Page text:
Of those seven people you directly manage, how many of them are in the same location of their direct reports? It sounds like you have an office manager in Orlando who manages a good sized group of people. What percentage of your employee's work in that office. Because if its a high percentage, then a large part of your true solution on how to manage 40 people remotely is to hire someone who manages them locally.
That's the way I think it could be read and that distracts greatly from the other interesting tools and processes you discussed.
Our VP Sales and Chief Product Officer manage all remote people.
I have a remote team and we're growing but I would like to stay that way for as long as we can so I'm interested in hearing about some of the specific issues.
So is the eventual goal to just have several different offices but no remote workers?
We'll just have a concentration in Portland and Orlando.
Completely off topic, but I always do a bit of a double take when I realize that from Florida, Portland is a lot farther away than, say Bogotá or Caracas. I guess you get used to looking at US maps without any context as a kid.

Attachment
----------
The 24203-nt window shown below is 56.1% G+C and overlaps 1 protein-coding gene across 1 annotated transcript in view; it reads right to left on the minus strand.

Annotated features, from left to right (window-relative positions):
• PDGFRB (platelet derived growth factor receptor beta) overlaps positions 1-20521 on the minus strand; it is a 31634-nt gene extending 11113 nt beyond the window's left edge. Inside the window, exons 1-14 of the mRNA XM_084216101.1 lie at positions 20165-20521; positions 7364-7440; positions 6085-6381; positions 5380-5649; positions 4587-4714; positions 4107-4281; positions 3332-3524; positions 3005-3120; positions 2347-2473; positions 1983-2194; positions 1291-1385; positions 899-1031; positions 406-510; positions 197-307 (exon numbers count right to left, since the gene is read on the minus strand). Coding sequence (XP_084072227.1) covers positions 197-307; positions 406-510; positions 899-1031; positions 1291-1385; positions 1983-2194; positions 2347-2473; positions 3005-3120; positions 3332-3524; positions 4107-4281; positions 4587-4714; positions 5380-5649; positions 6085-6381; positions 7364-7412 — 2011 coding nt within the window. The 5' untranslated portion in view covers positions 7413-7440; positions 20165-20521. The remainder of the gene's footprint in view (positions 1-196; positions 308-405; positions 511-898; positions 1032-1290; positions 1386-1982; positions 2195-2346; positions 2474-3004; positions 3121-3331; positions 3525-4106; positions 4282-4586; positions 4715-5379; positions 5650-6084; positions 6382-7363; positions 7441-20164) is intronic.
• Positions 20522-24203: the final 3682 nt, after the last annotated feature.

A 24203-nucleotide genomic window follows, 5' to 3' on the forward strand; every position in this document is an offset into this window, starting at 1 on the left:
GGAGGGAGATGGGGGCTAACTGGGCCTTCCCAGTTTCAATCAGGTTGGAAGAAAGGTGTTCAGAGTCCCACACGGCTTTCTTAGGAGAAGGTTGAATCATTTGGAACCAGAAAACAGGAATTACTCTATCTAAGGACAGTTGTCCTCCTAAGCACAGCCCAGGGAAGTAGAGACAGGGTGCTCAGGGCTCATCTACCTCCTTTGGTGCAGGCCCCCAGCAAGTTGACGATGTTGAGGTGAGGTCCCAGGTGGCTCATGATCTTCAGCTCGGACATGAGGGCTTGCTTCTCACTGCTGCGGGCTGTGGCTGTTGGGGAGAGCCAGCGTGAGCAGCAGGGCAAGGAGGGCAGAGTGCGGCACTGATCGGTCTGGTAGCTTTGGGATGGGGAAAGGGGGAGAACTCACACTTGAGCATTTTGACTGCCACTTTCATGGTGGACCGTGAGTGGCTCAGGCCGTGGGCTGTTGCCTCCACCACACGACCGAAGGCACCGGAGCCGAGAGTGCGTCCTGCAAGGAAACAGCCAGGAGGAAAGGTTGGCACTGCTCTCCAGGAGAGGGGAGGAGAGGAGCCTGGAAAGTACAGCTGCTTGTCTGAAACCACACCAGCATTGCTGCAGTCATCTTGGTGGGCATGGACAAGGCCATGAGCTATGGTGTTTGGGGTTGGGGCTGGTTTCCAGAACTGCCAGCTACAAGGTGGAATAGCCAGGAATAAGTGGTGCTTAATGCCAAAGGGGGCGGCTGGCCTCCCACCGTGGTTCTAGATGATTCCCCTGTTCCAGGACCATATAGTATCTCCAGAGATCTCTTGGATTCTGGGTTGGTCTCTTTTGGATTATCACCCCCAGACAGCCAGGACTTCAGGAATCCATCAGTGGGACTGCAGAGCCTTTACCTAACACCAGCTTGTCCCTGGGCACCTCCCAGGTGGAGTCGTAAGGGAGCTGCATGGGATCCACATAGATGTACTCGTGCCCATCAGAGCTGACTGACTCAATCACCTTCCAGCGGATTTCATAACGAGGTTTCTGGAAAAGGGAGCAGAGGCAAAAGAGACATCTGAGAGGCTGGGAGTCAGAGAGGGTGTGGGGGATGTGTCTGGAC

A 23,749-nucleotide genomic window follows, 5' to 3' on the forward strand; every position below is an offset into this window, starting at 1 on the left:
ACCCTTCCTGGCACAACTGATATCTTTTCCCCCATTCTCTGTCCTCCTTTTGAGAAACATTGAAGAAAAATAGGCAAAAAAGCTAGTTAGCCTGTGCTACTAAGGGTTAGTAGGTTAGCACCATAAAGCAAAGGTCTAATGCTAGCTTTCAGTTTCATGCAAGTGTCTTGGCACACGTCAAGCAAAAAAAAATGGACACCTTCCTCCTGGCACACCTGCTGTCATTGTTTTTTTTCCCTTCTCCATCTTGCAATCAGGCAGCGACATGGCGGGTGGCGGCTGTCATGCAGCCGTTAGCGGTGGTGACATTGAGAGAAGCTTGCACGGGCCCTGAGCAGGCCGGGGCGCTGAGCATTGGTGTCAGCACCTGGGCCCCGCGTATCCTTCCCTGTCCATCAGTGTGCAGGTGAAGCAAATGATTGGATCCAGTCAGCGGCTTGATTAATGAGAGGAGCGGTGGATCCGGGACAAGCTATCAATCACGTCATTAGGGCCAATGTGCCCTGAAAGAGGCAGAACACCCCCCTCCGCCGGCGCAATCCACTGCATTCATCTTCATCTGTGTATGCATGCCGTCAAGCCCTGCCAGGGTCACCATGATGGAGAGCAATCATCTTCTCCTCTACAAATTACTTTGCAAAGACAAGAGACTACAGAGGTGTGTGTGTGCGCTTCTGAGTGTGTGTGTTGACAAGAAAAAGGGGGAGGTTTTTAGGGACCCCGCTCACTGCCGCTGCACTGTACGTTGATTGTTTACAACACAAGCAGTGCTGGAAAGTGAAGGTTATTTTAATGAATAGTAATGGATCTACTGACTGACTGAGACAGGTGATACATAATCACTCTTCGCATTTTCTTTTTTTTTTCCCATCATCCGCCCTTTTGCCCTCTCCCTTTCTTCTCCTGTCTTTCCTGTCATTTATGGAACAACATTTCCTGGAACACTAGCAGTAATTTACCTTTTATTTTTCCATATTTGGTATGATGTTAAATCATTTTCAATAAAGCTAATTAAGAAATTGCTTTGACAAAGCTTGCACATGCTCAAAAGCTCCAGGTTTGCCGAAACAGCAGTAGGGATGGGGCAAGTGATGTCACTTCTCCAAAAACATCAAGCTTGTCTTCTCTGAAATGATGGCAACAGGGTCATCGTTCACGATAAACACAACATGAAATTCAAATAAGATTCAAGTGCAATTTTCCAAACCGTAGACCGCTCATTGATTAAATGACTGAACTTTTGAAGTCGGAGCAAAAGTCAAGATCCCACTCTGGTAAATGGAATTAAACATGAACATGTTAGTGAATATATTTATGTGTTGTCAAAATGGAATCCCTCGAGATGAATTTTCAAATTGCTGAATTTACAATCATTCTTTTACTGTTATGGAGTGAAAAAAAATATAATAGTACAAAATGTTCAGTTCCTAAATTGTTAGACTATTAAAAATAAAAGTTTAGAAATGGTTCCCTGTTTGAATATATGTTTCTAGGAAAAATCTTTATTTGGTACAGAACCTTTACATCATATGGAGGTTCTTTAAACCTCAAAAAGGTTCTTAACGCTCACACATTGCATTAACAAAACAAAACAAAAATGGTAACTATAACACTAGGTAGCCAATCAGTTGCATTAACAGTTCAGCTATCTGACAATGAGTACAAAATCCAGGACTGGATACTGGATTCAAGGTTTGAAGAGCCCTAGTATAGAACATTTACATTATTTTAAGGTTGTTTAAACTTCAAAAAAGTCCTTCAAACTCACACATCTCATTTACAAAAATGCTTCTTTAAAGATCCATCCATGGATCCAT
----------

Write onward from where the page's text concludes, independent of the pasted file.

I'm just about to start a full-remote schedule at the job I've had for 7 years. I'm extremely nervous about my future with the company. I work for a big, older tech company where remote working is an afterthought, not ingrained in the culture like Treehouse.
We're moving from Massachusetts to Tampa, FL to pursue a job opportunity for my wife (She's an attorney). I am extremely lucky to have been approved by the corporate chain to continue my responsibilities remotely.